Re­spect for teach­ers would pay off for all Nova Sco­tians

Premier should re­think the path he’s put the prov­ince on and shelve the ill-con­ceived Bill 75

Cape Breton Post - - EDITORIAL - BY DANNY CA­VANAGH AND HAS­SAN YUSSUFF Danny Ca­vanagh is the pres­i­dent of the Nova Sco­tia Fed­er­a­tion of Labour. Has­san Yussuff is the pres­i­dent of the Cana­dian Labour Congress.

Is it pos­si­ble to con­vince Nova Sco­tia Premier Stephen McNeil to change his mind?

We hope so, be­cause walk­ing away from the bar­gain­ing ta­ble and im­pos­ing a con­tract on the prov­ince’s public school teach­ers isn’t just go­ing to hurt teach­ers – it’s go­ing to hurt the qual­ity of ed­u­ca­tion for years to come.

We are both par­ents and have learned first-hand that it is teach­ers’ pas­sion and ded­i­ca­tion that drives kids’ en­thu­si­asm for learn­ing. And it’s teach­ers’ com­mit­ment to their stu­dents – and their per­sonal ex­pe­ri­ence in the class­room – that makes them the best cham­pi­ons for the con­di­tions that make or break qual­ity public ed­u­ca­tion.

That’s why we’re dumb­founded by Premier McNeil’s ac­tions this week. He’s mark­ing Na­tional Teacher Ap­pre­ci­a­tion Week with leg­is­la­tion that erodes the abil­ity of teach­ers to ne­go­ti­ate a fair con­tract, keeps wages be­hind the ris­ing cost of liv­ing, and guts long-ser­vice awards. The leg­is­la­tion also makes it harder for teach­ers to ad­vo­cate for bet­ter learn­ing con­di­tions for their stu­dents.

We aren’t sur­prised to see so many par­ents very pub­licly sid­ing with their chil­dren’s teach­ers. They see the de­te­ri­o­rat­ing learn­ing con­di­tions due to prob­lems with class size and com­po­si­tion, and the ever-in­creas­ing ar­ray of non-teach­ing du­ties ex­pected of teach­ers. They un­der­stand that their kids’ learn­ing con­di­tions and work­ing con­di­tions of teach­ers are in­ex­tri­ca­bly linked. They also point out that when it comes to the right to col­lec­tive bar­gain­ing, the Supreme Court puts teach­ers squarely in the right.

Canada’s Supreme Court has sent a very strong mes­sage to ev­ery pro­vin­cial gov­ern­ment that, in Canada, ne­go­ti­at­ing in good faith and re­spect­ing the col­lec­tive bar­gain­ing process is the law.

Last Novem­ber, our high­est court, which can take months to de­liver a de­ci­sion, took just 20 min­utes to rule that the gov­ern­ment of Bri­tish Columbia had vi­o­lated Canada’s Char­ter of Rights and Freedoms when it used leg­is­la­tion to strip rights from teach­ers’ col­lec­tive agree­ments – leg­is­la­tion sim­i­lar to McNeil’s Bill 75.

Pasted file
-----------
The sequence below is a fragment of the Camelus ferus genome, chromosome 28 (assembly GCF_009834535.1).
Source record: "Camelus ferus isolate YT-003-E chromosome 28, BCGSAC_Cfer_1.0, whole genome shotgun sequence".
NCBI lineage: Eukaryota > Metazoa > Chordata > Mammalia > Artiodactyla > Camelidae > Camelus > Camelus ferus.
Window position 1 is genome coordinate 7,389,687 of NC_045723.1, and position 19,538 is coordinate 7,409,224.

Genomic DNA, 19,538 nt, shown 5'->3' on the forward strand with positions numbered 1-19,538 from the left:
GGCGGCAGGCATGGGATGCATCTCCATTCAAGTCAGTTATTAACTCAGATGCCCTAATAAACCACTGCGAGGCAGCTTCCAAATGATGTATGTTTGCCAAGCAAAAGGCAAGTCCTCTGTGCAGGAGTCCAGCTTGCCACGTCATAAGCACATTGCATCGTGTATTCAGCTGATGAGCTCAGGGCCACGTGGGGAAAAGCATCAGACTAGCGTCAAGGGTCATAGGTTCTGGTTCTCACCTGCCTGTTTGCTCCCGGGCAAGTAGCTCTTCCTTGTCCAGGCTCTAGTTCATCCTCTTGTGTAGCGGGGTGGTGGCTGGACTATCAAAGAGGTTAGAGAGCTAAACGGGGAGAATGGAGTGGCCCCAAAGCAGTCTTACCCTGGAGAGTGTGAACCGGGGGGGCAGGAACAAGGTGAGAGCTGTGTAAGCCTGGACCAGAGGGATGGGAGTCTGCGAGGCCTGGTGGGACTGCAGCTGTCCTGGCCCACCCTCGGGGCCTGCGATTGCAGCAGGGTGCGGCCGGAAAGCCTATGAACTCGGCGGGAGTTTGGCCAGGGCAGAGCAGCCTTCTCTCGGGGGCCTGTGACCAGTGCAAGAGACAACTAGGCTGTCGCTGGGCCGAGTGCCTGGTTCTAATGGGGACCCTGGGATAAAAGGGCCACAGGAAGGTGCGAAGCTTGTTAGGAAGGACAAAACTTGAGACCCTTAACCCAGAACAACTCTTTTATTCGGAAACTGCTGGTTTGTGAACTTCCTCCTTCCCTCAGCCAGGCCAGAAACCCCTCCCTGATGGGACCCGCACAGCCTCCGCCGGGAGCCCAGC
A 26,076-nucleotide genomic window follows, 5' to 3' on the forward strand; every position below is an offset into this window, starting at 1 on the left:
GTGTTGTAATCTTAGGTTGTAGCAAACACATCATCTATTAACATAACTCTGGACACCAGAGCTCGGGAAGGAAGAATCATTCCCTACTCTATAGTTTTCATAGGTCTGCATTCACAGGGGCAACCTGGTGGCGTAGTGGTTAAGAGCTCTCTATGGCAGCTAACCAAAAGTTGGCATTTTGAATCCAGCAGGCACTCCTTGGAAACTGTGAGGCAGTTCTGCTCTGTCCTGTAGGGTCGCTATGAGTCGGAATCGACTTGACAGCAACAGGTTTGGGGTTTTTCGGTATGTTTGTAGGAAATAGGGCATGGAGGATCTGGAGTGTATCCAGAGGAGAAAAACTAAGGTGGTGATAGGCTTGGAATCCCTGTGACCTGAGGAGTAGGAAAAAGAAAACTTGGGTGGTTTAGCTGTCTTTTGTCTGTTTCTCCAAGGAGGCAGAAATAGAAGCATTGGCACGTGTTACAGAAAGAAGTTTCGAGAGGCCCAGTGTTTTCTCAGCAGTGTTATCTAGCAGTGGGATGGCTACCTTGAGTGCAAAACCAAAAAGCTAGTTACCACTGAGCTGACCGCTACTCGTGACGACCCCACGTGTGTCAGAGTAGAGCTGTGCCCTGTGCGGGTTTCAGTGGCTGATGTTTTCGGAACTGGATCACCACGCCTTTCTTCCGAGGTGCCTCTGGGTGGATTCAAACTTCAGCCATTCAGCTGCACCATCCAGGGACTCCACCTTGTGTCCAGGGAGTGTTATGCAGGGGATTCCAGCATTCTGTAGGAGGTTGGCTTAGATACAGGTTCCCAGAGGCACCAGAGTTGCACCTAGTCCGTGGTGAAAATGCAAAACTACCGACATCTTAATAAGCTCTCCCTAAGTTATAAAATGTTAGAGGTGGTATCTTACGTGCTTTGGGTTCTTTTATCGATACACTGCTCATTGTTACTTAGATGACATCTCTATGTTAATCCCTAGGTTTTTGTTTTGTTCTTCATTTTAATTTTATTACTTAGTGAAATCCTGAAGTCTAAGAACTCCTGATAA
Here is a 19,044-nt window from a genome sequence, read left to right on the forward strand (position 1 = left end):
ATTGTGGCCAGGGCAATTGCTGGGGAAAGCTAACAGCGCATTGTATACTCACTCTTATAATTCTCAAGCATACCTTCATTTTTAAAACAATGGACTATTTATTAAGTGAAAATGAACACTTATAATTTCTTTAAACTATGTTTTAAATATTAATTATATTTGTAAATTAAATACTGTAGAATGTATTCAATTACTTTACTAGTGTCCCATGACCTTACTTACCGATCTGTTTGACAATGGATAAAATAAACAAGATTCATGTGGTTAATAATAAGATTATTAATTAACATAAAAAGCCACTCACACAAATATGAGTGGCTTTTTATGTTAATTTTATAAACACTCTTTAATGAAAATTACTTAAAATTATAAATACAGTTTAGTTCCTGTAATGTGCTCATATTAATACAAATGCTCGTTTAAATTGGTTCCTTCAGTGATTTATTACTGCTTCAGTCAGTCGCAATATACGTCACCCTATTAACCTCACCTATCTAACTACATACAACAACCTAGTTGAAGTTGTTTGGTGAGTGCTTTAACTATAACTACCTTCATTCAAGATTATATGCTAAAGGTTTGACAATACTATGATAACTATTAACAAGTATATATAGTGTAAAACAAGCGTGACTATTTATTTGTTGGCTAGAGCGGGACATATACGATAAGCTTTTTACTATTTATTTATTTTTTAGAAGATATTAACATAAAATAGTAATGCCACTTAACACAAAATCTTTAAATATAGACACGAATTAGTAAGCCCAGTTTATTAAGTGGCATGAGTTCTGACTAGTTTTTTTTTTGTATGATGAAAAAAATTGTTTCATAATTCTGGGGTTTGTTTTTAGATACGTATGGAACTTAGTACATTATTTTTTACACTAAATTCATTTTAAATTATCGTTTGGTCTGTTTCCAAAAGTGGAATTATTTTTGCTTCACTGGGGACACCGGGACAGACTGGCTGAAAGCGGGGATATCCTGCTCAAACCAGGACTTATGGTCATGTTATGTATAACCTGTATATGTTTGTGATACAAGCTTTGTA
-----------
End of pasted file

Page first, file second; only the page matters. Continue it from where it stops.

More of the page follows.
The re­mark­ably fast rul­ing ended a costly 15-year war on ed­u­ca­tion that was first waged by B.C. Premier Christy Clark, back when she was the Min­is­ter of Ed­u­ca­tion, and sought to im­pose a con­tract on teach­ers that stripped them of their right to bar­gain class sizes and bet­ter sup­port for stu­dents with spe­cial needs.

The rul­ing has forced Premier Clark to com­pletely re­write years of anti-ed­u­ca­tion talk­ing points, in­vest in ed­u­ca­tion and hire 1,100 full-time teach­ers. B.C. kids will do bet­ter in spite of Premier Clark’s ac­tions, not be­cause of them.

But it is the B.C. tax­pay­ers who ended up foot­ing the $2.6 mil­lion le­gal bill for their gov­ern­ment’s strong-arm tac­tics. Why would Premier McNeil set up Nova Sco­tians for the same costly le­gal bat­tle? Why not sim­ply in­vest that money in a fair con­tract for teach­ers that will im­prove the public ed­u­ca­tion sys­tem and the fu­ture for all Nova Sco­tians?

There’s no deny­ing that ne­go­ti­at­ing con­tracts is hard work. We have sat at many ne­go­ti­at­ing tables, and we know that very well. But it works. Ev­ery year the over­whelm­ing ma­jor­ity of col­lec­tive agree­ments in Canada are bar­gained with­out a labour dis­pute. In the fed­eral ju­ris­dic­tion, 94 per cent are set­tled with­out a work stop­page. In ed­u­ca­tion terms, that’s a solid A+.

Achiev­ing that kind of strong track record isn’t just the re­sult of the good work of unions, but the hard work of em­ploy­ers, in­clud­ing gov­ern­ments too.

We hope Premier McNeil will take a mo­ment to re­think the path he’s put the prov­ince on and shelve the ill-con­ceived Bill 75. We hope he’ll lis­ten hard to what stu­dents, par­ents and teach­ers are say­ing, and re­mem­ber the teach­ers who in­spired him and who helped his own chil­dren thrive. Most im­por­tantly, we hope he’ll roll up his sleeves and do the hard work of ne­go­ti­at­ing a con­tract with Nova Sco­tia’s teach­ers. That’s the job vot­ers elected him to do.

“We’re dumb­founded by Premier McNeil’s ac­tions …”

McNeil

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